Music review: Nirvana, Live at Reading

Posted: November 5, 2009 in Album Reviews


Nirvana’s most legendary live performance has finally seen the light of day with this week’s release of Live at Reading, both on DVD and CD.
I bought the CD Tuesday, temporarily delaying buying Weezer’s new disc in the process. After all, I’m a much bigger Nirvana fan than Weezer fan but that’s neither here nor there.
Nirvana already had two live albums, both released in the years immediately following Kurt Cobain’s suicide. The MTV Unplugged album came out a few months after he died and it was brilliant, showing the band was equally adept at toning things down to highlight the beauty of Cobain’s melodies as it was at completely tearing things up on stage. The second live disc, On the Muddy Banks of the Wishkaharrived a few years later, and although it was a fine live performance, it was a bit uneven as the songs were culled from several concerts spanning five years.
So now we finally get a full concert on disc, and it’s from their most bootlegged performance. Nirvana headlined the Reading Festival in England on August 30, 1992. In the days leading up to the show, rumors were swirling about the health of Cobain. There were stories of drug abuse and rumors the show wouldn’t go on.
Just as the show was ready to begin, Cobain was escorted onstage in a wheelchair, wearing a hospital gown and a long blond wig. He was helped to his feet and arrived at the microphone to utter a few lines from Bette Midler’s “The Rose” before collapsing to the ground. Bassist Krist Noveselic played along, telling the crowd “he’ll be alright, with the love of his family and friends” or something of that nature. It was all a joke, as Cobain rose to his feet and led the band into a ferocious version of “Breed” off their benchmark Nevermind, released the previous fall.
Although it was less than a year since that release, Nirvana were now full-fledged superstars, owning both sides of the Atlantic. They played 11 of the 12 songs off Nevermind, including an awesome version of “Lithium” where the crowd sings along with every word, much to the delight of the band. Drummer Dave Grohl would later call this a true highlight of the band’s career. The show offered plenty of highlights, including a killer version of “Aneurysm” off the yet-to-be released B-sides collection Incesticide, which came out that December. How “Aneurysm” was relegated to B-side status, I’ll never know, as it’s probably my favorite Nirvana tune. Other highlights include a version of “Sliver” (also off Incesticide), the tune written about Cobain’s days as a kid at his grandma’s house. Cobain laughs during the beginning of the song and then keeps shuffling his voice from one extreme to the other, almost as if he can’t decide what octave to sing it in. The best cuts from Nirvana’s debut album “Bleach” found their way on the set – “School,” “About a Girl”, “Negative Creep” and “Blew” as did a kick-ass version of “Spank Thru,” one of Cobain’s earliest tunes. Three songs from the yet-to-be released In Utero (which didn’t come out until fall of ’93) were performed, including a raging version of “Tourette’s.” There’s also a lovely take of “All Apologies,” then still in its skeletal form. Only one verse is done (with slightly different lyrics). That verse is repeated a few times and the “all and all is all we are” ending has been written, but it’s a wonderful version and a nice sneak-peak of a brilliant songwriter testing out his unfinished masterpiece on the road. The crowd loved it and so will you. The version of “Dumb” is the best I’ve heard the song sound, as I’ve never been a huge fan of that particular song for some reason. Here, it sounds awesome and fresh, and it benefits from not having the strings that were put on it for the album version. The band played two encores, dusting off a pair of punk covers “The Money Will Roll Right In: by Fang and “D7″ by the Wipers. Since I’d never heard either original, they truly sound like lost Nirvana tunes (a studio of D7 is included on the band’s excellent 2004 box set With the Lights Out”. The show ends with “Territorial Pissings” and as the song ends, Cobain plays “The Star Spangled Banner” Hendrix style as the band destroys their instruments on stage. Great stuff.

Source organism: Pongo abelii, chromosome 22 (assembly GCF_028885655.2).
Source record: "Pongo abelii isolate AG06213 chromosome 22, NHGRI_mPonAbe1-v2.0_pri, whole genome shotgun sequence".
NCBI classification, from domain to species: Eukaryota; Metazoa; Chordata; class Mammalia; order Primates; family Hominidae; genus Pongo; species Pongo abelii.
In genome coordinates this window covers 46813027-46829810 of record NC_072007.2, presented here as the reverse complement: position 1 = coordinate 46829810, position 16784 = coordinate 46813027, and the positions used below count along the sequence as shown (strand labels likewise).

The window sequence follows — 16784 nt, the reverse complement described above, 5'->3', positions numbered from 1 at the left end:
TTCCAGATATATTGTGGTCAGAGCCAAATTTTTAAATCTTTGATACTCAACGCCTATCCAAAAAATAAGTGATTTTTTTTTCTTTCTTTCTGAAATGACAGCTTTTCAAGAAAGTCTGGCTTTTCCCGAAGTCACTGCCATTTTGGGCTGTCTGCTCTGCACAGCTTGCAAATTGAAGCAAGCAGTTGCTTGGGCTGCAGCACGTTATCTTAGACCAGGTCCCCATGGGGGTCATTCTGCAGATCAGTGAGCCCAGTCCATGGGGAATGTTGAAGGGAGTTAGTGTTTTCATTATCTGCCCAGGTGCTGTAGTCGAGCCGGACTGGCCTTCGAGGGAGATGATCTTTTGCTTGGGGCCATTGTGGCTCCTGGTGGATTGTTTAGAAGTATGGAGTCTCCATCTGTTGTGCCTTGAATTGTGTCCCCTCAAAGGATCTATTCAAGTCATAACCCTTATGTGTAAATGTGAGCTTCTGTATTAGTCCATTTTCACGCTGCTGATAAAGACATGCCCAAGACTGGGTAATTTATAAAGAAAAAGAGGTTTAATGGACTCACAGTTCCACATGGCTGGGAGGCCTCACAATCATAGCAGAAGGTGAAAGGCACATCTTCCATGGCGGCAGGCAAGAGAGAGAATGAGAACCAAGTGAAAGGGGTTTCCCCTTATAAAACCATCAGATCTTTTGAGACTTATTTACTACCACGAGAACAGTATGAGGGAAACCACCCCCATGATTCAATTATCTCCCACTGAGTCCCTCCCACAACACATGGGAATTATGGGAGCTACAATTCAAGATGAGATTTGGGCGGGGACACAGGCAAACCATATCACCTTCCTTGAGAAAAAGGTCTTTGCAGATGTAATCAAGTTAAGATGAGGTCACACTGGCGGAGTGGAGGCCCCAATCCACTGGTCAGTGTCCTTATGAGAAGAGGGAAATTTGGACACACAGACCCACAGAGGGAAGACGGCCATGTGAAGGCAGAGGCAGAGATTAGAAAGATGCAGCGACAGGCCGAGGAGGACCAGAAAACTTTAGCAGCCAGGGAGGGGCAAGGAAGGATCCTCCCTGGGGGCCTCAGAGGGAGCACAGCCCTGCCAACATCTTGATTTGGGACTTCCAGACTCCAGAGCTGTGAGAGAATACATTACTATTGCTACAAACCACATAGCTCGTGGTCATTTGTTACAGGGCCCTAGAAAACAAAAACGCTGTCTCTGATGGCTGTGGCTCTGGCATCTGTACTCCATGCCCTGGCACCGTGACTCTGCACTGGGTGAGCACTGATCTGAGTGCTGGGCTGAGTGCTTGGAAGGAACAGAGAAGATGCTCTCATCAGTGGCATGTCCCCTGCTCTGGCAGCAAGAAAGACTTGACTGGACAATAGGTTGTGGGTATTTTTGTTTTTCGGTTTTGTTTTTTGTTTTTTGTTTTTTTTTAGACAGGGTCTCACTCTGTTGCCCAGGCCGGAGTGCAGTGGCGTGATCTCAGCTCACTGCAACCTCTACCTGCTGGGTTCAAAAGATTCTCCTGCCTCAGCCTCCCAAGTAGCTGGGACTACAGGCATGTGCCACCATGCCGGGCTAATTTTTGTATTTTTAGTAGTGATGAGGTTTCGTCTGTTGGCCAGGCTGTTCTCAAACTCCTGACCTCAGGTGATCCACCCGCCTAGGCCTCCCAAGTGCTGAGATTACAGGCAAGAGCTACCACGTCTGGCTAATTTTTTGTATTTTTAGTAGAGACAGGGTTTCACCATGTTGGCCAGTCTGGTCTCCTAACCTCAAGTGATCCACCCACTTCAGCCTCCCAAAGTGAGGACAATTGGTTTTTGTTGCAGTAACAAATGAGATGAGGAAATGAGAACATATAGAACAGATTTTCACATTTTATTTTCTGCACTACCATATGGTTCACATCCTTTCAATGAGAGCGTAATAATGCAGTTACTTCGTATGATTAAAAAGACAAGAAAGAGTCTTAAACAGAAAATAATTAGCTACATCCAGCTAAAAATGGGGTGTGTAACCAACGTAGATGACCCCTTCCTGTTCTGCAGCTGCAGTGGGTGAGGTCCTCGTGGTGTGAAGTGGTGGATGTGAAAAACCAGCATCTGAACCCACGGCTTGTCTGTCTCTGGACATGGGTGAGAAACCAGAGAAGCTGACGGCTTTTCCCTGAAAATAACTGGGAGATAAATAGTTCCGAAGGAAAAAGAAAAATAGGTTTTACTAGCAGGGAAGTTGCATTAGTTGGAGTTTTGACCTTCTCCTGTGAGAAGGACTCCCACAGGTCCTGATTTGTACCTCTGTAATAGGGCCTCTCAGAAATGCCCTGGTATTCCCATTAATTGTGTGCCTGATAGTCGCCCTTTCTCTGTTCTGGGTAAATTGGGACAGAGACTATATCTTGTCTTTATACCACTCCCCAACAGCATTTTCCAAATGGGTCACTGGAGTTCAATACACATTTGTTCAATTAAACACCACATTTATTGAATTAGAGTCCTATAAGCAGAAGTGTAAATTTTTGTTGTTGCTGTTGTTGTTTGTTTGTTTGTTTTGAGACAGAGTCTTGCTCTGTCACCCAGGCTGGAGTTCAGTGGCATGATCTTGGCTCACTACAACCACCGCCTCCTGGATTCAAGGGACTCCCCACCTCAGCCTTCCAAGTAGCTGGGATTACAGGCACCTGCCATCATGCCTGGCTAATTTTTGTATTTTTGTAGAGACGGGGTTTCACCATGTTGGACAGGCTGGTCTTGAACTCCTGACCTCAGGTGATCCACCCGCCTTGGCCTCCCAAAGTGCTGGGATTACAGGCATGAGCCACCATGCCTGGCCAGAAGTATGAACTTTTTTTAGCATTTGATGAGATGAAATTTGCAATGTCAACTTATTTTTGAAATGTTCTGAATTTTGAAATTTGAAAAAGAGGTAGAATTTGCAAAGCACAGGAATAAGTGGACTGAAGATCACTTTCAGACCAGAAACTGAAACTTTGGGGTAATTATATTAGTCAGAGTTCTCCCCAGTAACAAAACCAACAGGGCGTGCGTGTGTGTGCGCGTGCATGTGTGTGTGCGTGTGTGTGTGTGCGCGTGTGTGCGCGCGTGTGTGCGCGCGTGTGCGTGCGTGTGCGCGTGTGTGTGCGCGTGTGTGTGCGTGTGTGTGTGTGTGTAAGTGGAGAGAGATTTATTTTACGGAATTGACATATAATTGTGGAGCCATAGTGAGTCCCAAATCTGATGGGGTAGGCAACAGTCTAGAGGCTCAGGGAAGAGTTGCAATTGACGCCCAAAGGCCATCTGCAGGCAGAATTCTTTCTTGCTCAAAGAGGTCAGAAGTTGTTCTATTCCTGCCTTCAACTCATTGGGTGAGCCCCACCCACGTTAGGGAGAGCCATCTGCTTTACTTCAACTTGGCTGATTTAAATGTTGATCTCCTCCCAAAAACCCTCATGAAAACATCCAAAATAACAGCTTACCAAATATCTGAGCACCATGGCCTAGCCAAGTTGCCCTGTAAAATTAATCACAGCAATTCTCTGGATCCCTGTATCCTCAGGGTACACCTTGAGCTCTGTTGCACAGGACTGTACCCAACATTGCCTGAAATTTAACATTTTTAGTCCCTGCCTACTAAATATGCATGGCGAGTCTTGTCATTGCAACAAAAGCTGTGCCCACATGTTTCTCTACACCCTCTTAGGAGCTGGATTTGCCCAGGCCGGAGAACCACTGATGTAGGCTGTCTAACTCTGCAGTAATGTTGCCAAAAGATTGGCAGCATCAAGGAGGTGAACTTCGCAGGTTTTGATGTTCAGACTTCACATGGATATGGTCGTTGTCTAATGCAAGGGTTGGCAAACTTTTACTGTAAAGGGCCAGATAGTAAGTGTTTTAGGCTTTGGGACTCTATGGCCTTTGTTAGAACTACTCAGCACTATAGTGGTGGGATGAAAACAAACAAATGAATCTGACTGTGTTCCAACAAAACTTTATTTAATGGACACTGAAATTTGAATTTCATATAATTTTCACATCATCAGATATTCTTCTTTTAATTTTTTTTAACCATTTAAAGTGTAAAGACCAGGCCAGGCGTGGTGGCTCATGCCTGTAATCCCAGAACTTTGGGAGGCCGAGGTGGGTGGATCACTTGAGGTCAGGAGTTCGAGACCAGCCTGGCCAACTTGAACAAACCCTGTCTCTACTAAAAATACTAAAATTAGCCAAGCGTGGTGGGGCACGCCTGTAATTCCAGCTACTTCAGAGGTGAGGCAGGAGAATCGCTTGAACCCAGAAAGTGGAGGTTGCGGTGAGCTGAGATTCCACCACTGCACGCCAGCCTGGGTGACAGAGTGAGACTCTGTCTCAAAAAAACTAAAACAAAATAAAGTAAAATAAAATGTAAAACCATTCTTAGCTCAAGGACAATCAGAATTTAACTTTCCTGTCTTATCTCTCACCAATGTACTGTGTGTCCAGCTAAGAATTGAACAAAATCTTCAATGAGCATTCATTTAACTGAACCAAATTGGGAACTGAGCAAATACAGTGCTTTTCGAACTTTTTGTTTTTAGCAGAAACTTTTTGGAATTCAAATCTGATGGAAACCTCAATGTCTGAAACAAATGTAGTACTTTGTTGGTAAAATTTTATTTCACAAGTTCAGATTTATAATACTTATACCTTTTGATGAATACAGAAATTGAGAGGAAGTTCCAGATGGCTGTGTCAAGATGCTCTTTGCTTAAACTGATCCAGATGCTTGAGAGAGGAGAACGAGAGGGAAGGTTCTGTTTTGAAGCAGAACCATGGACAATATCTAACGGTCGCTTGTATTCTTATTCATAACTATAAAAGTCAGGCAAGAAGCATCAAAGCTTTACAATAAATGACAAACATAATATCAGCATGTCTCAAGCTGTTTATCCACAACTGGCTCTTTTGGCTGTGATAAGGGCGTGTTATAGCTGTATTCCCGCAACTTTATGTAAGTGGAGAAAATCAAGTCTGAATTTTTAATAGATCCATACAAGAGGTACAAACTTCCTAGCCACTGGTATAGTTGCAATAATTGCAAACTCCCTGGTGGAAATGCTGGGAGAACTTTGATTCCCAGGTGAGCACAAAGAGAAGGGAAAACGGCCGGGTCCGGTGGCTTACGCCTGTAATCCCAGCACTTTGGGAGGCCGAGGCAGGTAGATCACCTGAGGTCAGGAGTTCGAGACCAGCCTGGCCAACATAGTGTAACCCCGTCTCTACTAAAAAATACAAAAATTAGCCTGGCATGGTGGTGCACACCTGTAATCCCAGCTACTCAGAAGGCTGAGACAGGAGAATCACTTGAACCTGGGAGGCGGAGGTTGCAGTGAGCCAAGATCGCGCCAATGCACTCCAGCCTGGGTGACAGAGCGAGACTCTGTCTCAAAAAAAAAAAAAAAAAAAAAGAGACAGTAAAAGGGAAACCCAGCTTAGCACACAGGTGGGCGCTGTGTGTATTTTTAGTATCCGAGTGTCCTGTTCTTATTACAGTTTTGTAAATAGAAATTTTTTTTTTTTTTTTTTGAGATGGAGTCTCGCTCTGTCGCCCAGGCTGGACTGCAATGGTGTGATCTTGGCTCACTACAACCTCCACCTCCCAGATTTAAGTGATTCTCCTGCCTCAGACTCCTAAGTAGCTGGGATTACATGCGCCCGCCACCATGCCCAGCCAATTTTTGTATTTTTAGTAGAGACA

Each time I listen to Nirvana, thoughts of what might have been always come to the surface. What would the band’s next move been after the dire “In Utero?” The unplugged performances and demos from early 1994 like “Do Re Mi” show Cobain experimenting with his softer, Beatlesque melodic side. Cobain had just scratched the surface of his songwriting genius, it’s a shame drug abuse and depression overcame him at an early age. Still, in a very short period of time, the band left an indelible mark on rock, and for that, I’ll always be grateful.
“Live at Reading” rating: *****
“Live at Reading” track list: 1. Breed; 2. Drain You; 3. Aneurysm; 4. School; 5. Sliver; 6. In Bloom; 7. Come As You Are; 8. Lithium; 9. About a Girl; 10. Tourette’s; 11. Polly; 12. Lounge Act; 13. Smells Like Teen Spirit; 14. On a Plain; 15. Negative Creep; 16. Been a Son; 17. All Apologies; 18. Blew; 19. Dumb; 20. Stay Away; 21. Spank Thru; 22. The Money Will Roll Right In; 23. D-7; 24.Territorial Pissings.

Other Nirvana albums
Bleach (1989) ***
Nevermind (1991) *****
Incesticide (1992) ****
In Utero (1993) *****
Unplugged in New York (1994) *****
From the Muddy Banks of the Wishkah (1996) ****
With the Lights Out (2004) **** 1/2


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